Table of Contents
- Progesterone Challenge Test Procedure
- Progesterone Challenge Test Dosage
- Progesterone Challenge Test Uses
- Negative Progesterone Challenge Test Result (No Period after Progesterone challenge test)
- Positive Progesterone Challenge Test Result
- Progesterone Challenge Test Side Effects
Progesterone Challenge Test (or Progestogen Challenge Test or Progestin Challenge Test PCT or Progesterone Withdrawal Test) is a test that is done to help in the diagnosis of Amenorrhea; this test was used before the development of other assays used in the measurement of serum levels of estradiol. The Progestogen Challenge Test was used to check for the effect of Progesterone on the inner layer of the uterus (Endometrium). Progesterone usually induces endometrial bleeding after withdrawal but this happens only when the circulating level of serum estradiol is at least 50pg/ml.
Progesterone Challenge Test Procedure
- Administer intramuscular injection of progesterone (100-200mg intramuscularly as a single dose) or oral progestogen for 5 days (Medroxyprogesterone acetate this is commonly called Provera).
- Within an average of 3 days (range of 10-14 days) of stopping the administration of the progesterone, there should be a withdrawal bleed.
- If there is bleeding, it means that the endometrium has been primed with estrogen and that the uterus is present and that there is no outflow tract obstruction. This shows the amenorrhea is caused by anovulation.
- If there is no bleeding, it means there is either no uterus or there is obstruction to flow of blood
Progesterone Challenge Test Dosage
- The dose of Progesterone given in the progestin challenge test is 10 mg of Medroxyprogesterone acetate, given daily for 5 days.
- If the progesterone challenge test is negative, then when giving the estrogen and progesterone therapy; the dosage are 1.25 mg of conjugated estrogens given for 21 days, with the addition of a progesterone for the last 5 days.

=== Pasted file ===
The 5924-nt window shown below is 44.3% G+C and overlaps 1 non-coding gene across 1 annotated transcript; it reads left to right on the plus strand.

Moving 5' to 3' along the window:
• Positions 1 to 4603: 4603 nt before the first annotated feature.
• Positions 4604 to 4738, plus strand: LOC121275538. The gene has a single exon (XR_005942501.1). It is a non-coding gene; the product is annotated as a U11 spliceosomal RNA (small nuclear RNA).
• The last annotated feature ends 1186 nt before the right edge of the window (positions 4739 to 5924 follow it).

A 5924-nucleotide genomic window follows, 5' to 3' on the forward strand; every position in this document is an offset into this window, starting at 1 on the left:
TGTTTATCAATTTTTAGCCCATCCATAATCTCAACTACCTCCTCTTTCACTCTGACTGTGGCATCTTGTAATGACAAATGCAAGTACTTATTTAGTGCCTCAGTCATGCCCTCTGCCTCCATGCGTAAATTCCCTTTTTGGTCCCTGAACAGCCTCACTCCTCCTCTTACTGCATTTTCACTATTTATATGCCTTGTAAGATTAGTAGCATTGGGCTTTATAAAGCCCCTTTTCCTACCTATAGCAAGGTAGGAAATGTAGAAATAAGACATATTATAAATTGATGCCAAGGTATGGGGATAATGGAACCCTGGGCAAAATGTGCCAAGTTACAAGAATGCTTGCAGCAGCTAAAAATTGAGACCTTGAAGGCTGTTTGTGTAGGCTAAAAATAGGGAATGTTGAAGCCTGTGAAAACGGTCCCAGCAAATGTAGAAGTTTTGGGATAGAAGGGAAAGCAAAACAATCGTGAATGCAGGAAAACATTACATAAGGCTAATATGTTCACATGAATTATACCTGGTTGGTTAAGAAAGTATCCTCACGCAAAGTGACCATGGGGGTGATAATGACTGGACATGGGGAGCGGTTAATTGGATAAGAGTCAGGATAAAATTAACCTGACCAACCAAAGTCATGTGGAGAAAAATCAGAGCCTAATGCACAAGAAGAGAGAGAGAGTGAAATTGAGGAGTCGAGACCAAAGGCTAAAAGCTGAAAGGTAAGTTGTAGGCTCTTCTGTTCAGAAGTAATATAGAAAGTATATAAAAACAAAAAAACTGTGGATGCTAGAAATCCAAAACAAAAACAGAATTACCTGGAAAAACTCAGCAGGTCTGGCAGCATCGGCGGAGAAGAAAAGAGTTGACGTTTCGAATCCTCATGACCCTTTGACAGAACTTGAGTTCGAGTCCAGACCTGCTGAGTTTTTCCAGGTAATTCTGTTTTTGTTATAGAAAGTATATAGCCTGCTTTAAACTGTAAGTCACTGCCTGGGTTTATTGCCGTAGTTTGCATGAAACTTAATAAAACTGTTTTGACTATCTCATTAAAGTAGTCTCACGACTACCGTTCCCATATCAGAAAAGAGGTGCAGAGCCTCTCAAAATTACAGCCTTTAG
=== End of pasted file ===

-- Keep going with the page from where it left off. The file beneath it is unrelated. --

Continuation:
Progesterone Challenge Test Uses
- Progesterone causes endometrial bleeding after withdrawal in the presence of enough estradiol and for this occur, it shows the uterus is present. The Progesterone Challenge Test therefore shows whether the uterus is present or not as there are congenital anomalies with absent uterus.
- When bleeding occurs after Progesterone Challenge Test, it shows there is a patent reproductive tract for the blood to flow out. This helps to rule out outflow tract causes of amenorrhea.
Negative Progesterone Challenge Test Result (No Period after Progesterone challenge test)
- A negative Progesterone Challenge Test shows there may be low serum levels of estrogen in the body
- There may be obstruction to the flow of blood such as in Ashermans syndrome (there is adherence of the endometrial walls together) or imperforate hymen or cervical stenosis
- There may be a non-reactive endometrium or there may be no uterus (absence of uterus due to congenital abnormalities)
How to distinguish outflow tract obstruction with low serum estrogen when you have a Negative Progesterone Challenge Test
When there is a negative Progesterone Challenge Test and you want to know if the lack of bleeding is due to obstruction of the outflow tract or it is due to low serum estrogen; all you need to do is to administer estrogen and then do another Progesterone Challenge Test, if bleeding occurs after administration of estrogen, then the negative test was because of low serum estrogen but if there is still no bleeding following administration of estrogen, then it may be due to outflow tract obstruction.
Positive Progesterone Challenge Test Result
- A positive Progesterone Challenge Test shows there is presence of uterus
- There is no obstruction in the reproductive tract, hence the blood flows out
- There is enough estrogen in the body
Progesterone Challenge Test Side Effects
- The Progesterone Challenge Test may provide inappropriately reassuring information that may delay the cause of ovarian insufficiency
- It should not be used as a substitute for evaluating the health of the ovaries as the health of ovaries must include assessing for serum estradiol and Follicle stimulating hormone (FSH)
The Progesterone Challenge Test is now rarely used because there are readily available laboratory tests that can measure serum estradiol and should only be done when there is confirmation that there is no pregnancy (that is, the woman is not pregnant).